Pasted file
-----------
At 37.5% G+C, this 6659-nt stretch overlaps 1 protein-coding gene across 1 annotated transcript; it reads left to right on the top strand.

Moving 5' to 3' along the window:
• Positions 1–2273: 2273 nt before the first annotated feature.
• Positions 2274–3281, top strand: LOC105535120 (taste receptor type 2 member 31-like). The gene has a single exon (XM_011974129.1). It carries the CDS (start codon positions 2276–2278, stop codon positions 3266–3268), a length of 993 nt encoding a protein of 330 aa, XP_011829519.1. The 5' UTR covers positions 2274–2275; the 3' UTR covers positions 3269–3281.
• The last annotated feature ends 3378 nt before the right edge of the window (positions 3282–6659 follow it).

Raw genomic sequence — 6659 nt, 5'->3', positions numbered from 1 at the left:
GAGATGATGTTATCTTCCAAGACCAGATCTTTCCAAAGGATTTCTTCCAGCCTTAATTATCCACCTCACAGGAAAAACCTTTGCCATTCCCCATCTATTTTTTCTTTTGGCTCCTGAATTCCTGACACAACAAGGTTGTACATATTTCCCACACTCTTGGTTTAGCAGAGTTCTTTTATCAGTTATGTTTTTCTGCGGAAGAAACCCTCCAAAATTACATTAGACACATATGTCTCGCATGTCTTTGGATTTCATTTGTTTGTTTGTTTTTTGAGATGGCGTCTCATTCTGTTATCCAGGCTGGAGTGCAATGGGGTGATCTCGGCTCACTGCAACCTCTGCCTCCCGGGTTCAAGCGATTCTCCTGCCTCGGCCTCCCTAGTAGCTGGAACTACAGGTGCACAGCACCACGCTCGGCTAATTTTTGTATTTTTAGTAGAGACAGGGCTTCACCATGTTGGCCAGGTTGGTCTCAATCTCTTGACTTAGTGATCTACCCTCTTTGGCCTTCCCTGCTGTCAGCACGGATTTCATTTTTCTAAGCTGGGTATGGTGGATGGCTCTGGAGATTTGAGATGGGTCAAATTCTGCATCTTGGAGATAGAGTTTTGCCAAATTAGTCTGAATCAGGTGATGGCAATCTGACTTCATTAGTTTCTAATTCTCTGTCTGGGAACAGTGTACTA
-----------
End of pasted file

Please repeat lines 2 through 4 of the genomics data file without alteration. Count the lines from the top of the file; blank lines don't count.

Moving 5' to 3' along the window:
• Positions 1–2273: 2273 nt before the first annotated feature.
• Positions 2274–3281, top strand: LOC105535120 (taste receptor type 2 member 31-like). The gene has a single exon (XM_011974129.1). It carries the CDS (start codon positions 2276–2278, stop codon positions 3266–3268), a length of 993 nt encoding a protein of 330 aa, XP_011829519.1. The 5' UTR covers positions 2274–2275; the 3' UTR covers positions 3269–3281.